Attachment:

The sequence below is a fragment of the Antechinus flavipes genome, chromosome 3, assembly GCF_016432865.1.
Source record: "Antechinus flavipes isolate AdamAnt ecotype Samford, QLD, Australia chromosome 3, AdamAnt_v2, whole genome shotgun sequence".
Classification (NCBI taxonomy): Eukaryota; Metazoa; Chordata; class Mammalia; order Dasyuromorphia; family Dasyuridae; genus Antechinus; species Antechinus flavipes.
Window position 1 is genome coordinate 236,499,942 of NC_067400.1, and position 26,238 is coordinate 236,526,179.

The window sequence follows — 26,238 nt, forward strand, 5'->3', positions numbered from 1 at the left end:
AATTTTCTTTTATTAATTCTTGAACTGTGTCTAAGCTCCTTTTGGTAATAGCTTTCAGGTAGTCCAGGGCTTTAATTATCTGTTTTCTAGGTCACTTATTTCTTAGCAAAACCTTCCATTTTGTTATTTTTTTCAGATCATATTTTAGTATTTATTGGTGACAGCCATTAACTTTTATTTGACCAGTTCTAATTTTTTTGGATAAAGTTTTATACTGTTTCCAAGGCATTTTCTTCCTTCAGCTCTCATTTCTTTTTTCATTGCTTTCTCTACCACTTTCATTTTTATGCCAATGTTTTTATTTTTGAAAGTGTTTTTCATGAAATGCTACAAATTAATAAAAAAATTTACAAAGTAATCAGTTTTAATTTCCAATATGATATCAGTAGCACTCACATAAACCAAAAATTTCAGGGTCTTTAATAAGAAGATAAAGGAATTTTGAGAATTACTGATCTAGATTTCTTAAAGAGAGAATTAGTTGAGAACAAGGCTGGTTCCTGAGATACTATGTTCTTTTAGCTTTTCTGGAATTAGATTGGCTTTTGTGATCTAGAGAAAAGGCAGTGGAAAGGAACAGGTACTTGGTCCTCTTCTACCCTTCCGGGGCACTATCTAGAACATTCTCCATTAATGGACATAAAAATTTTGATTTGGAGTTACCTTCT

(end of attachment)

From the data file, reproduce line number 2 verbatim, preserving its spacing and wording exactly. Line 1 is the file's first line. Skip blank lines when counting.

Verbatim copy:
Source record: "Antechinus flavipes isolate AdamAnt ecotype Samford, QLD, Australia chromosome 3, AdamAnt_v2, whole genome shotgun sequence".